DARPA Seeks Aid In The Development Of Low-Earth Orbit Satellite Constellation

DARPA has issued a call to industry for help in developing what is called the Blackjack program. The objective of which is to develop a constellation of low-Earth orbit (LEO) satellites intended for purposes of military communications and surveillance.

Modern communication technology and connectivity has opened up new capabilities for military operations as well as vulnerabilities The Pentagon is engaged in a constant race to develop the very best in digital and tangible communications solutions. You can click here to see examples of complex tactical communication products designed for troops on the ground. Trying to ensure clear, secure, and dynamic connectivity over their heads is another manner.

Blackjack is aiming for that perfect combination of low size, weight, power, and cost (SWaP-C) with all of the same capabilities that come with modern geosynchronous orbit (GEO) satellites used for military communications. They’ve reached out to the commercial sector in an effort to reduce launch and operating costs through better technology.

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GEO based satellites have been keeping the U.S. military connected with reasonable success and for quite some time. The problem is that GEO is increasingly crowded and maintaining a massive and essential system is costly, not just in the operational sense but in terms of risk of satellite damage and degradation. And since it takes considerable time to develop and launch satellites meant for GEO, keeping current and responding to threats in a timely matter is near impossible.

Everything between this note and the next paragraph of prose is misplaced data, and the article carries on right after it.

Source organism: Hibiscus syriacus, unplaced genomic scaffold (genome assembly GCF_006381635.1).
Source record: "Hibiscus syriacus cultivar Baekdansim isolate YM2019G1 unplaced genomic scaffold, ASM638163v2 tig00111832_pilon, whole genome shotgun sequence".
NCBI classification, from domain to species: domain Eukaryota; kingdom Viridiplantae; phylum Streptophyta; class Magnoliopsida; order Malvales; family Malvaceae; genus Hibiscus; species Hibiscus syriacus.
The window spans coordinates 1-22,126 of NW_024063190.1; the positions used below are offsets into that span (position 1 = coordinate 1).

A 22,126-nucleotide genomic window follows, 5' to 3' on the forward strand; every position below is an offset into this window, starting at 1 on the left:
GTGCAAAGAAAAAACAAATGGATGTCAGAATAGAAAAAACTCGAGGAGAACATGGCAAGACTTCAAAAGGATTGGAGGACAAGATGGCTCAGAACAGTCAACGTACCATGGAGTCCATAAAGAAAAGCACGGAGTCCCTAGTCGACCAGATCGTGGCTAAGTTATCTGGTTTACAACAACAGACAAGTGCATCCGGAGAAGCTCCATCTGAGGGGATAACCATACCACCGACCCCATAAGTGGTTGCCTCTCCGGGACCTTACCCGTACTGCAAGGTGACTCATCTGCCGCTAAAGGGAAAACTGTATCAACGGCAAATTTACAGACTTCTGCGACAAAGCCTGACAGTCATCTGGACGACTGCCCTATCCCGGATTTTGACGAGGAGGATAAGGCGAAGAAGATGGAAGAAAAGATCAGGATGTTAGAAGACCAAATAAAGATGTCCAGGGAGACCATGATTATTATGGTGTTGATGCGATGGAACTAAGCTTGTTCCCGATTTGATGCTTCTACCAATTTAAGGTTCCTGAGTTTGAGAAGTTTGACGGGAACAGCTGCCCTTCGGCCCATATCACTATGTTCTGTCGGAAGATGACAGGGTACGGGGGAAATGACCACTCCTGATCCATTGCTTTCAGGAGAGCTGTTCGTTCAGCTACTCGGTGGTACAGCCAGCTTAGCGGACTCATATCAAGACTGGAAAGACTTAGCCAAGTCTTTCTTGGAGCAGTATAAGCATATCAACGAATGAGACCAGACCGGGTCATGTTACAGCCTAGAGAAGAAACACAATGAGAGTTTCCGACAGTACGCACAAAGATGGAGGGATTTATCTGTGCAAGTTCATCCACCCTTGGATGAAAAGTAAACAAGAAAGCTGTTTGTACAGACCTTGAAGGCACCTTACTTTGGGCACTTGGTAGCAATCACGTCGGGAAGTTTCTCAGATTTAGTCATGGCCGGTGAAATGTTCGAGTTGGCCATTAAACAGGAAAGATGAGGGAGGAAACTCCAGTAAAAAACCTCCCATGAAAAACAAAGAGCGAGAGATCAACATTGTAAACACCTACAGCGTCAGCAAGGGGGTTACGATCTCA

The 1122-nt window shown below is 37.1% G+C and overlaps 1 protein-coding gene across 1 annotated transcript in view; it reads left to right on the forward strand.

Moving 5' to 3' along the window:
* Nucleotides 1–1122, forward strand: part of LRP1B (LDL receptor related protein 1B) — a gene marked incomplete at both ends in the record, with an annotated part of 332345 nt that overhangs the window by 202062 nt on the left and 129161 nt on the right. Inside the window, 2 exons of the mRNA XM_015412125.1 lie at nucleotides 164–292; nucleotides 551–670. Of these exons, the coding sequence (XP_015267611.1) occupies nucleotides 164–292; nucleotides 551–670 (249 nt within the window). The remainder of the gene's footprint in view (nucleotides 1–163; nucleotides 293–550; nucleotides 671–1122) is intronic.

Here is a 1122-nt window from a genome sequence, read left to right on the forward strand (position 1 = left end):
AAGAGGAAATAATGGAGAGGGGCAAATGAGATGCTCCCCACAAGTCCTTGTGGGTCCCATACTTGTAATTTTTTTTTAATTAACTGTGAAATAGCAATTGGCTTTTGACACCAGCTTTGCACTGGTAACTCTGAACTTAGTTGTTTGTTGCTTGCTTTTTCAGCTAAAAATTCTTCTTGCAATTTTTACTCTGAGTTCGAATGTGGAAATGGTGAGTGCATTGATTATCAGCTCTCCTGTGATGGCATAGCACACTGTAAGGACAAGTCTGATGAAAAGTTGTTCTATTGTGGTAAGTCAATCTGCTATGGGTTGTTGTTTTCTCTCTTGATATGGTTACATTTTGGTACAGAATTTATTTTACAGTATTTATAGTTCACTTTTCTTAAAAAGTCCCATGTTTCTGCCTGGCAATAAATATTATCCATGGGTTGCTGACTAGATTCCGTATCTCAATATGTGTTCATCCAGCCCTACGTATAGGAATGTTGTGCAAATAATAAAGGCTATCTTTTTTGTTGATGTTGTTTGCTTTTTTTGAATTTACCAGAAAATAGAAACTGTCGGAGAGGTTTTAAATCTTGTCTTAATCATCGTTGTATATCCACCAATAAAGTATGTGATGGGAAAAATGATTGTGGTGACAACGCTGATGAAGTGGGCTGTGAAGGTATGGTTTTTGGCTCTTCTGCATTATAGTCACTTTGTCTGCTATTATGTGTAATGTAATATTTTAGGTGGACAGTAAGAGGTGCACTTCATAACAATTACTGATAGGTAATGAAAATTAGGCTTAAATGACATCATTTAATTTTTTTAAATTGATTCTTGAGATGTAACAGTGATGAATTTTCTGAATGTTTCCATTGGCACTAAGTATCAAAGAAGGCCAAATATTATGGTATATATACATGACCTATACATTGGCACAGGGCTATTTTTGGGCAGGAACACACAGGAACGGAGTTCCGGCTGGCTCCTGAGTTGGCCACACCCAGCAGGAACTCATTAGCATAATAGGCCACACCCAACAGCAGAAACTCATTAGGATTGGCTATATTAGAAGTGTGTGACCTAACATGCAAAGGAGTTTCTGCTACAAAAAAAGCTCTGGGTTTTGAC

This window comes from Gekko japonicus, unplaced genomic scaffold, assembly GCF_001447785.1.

DARPA is confident that advancements in the private sector, particularly those used for commercial space programs and projects, will translate to a solution for Blackjack. The program currently has three main objectives. They include the development of payload and mission-level autonomy software that will allow for autonomous, on-orbit data processing and and shared task capabilities; the use of advanced commercial manufacturing for military payloads and the spacecraft bus with utilization of commercial off-the-shelf-like parts, reduced screening and acceptance testing and reduced expectations for spacecraft life; and the demonstration of satellite payloads in LEO that are comparable to current GEO system. DARPA would also like to spend fewer than $6 million for each satellite.

The end goal is to create a constellation consisting of 60 to 200 satellites orbiting between 311 and 807 miles above Earth’s surface. This constellation would then be covered from a sole operations center, which would cover all government satellites. It would also be capable of operating for 30 days without the operations center and should allow for payload data processing on-orbit and free of any ground data processing assistance.

More information on the opportunity can be found through the Federal Business Opportunities website: FedBizOpps.gov.